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Publisher: Blizzard Entertainment    Genre: Adventure & RPG
Min OS X: 10.3    CPU: G4 @ 1000 MHz    RAM: 512 MB    Hard Disk: 3000 MB    Graphics: 64 MB VRAM


World of Warcraft
December 6, 2004 | Michael Phillips
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If anybody I know was murdered at 12:30 AM on November 23 of 2004, I’d totally have an alibi. What sort? Was I out on a hot date? Was I out fishing? Was I home, productively writing reviews for my Inside Mac Games overlords? Nah, nope and nay… The fact is I was on a daring quest at a nearby 24 hour Wal-Mart to pick up one of the year’s most hotly anticipated games, Blizzard Entertainment’s World of Warcraft (WoW), which as it turns out is the GREATEST massively multiplayer online role-playing game (MMORPG) EVER. The mere thought of World of Warcraft was enough to drag me and about 11 other lunatics out into the dead of night on a sacred pilgrimage down the Wal-Mart Way. This is a game that inspired one eager dateless wonder to shove me and several others aside in order to seize his copy before it even graced the store shelves. Sure, one could read on and on as I highlight the finer points of WoW, but buying is far better than reading. Heck, I wish I was playing WoW RIGHT NOW, but out of love for those skeptical readers, I press on.

Gameplay: Let There Be WoW
So, I arrived at game review HQ (aka my room) and immediately began the 4-disc long installation process while sipping a mug of cocoa. Can I get anymore geeky? Oh yeah, just wait. Installation was a snap, albeit a tad lengthy. I then hit Blizzard.com to register my account. For those unaware, World of Warcraft is played entirely online, hence the term “massively multiplayer online role-playing game”. For a monthly fee, players can login and explore the vast lands of Azeroth with thousands of other players both cooperatively and competitively. With the initial purchase, players get one month to crawl through dungeons free of charge, after which they can pay $14.95 for each month thereafter. There are also bulk-pricing plans available which save gamers in the long run by allowing them to pay for several months upfront. Some may say that $14.95 per month is too pricey for a game, but such naysayers have never played this game. WoW has amazing depth that I’ve never seen in an MMORPG.

After creating an account and launching World of Warcraft, the player is presented with a server selection wizard, which helps to select the desired gameplay experience. For example, there are 3 server types: Normal, Player vs. Player (PvP) and Role-play (RP). On a Normal server, gameplay is mainly cooperative against various beasts and other evildoers around the world. All PvP activity is consensual, thus one need not worry about being ganked for no good reason by other players. Normal servers are perfect for casual gamers or those new to MMORPGs. However, PvP servers are a horse of a different color. In WoW there are 2 factions; the Horde and the Alliance. On a PvP server, players may only create characters from a single faction. No one can play both sides of the war. Aside from the usual quests and monsters seen on the Normal servers, PvP servers play host to all out war between the Horde and the Alliance. With the exception of a few newbie areas, players can expect to be attacked by enemy players anytime, anywhere. One should also expect to see ever-popular phrases like, “OMFG I OwN3D j00 n00b!”, after every death. WoW’s RP servers are basically like Normal servers, except that players are asked to remain “in character” as much as possible. So, one can’t name their character “Newbssuck” or “HawtMacGurl”. Furthermore, in order to promote a level of high fantasy while in public chat, players mustn’t say things like, “Dude, Druids suck like CSPAN” or “Oh man, that ring is uber bling”. In WoW, one has plenty of options to suit their server needs.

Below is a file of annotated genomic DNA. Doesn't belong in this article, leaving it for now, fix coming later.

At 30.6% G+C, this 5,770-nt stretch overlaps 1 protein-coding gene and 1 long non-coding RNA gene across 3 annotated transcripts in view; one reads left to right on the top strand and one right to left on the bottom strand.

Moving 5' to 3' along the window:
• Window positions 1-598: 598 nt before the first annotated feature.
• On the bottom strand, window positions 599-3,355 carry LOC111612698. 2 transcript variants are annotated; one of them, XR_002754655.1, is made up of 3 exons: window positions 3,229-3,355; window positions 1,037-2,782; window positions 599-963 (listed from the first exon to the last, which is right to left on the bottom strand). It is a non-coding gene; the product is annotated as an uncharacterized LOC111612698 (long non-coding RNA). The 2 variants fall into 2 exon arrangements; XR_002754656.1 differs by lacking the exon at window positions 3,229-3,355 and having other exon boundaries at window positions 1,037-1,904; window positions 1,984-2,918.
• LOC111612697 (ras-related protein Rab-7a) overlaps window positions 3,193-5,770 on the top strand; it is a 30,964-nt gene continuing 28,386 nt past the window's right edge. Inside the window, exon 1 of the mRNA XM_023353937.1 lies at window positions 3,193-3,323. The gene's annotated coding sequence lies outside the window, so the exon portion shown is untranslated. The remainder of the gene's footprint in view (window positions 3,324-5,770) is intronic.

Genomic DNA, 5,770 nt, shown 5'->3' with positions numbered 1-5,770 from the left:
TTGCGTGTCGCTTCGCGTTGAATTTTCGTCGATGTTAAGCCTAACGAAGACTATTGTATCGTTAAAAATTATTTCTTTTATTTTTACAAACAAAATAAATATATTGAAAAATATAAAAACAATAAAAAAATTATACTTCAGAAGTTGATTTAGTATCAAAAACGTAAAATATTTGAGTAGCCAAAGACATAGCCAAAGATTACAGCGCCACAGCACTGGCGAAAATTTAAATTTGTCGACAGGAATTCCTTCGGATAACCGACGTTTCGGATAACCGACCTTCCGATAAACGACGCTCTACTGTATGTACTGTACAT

In the first 24 hours of World of Warcraft’s existence, 200,000 players registered accounts and began adventuring, shattering all other day 1 records for an MMORPG. This also meant that all of Blizzard’s 40 original servers were filled to capacity, rendering the game lag-ridden and basically unplayable. Having played every other Mac MMORPG (even the sucktastic, yet oddly compelling Clan Lord), I expected WoW to run like mud for at least a week. What I didn’t expect was how quickly Blizzard would tweak their existing servers, as well as launch 40 additional servers in order to give the masses a home. Within 3 days, there were plenty of lag free servers to go around.



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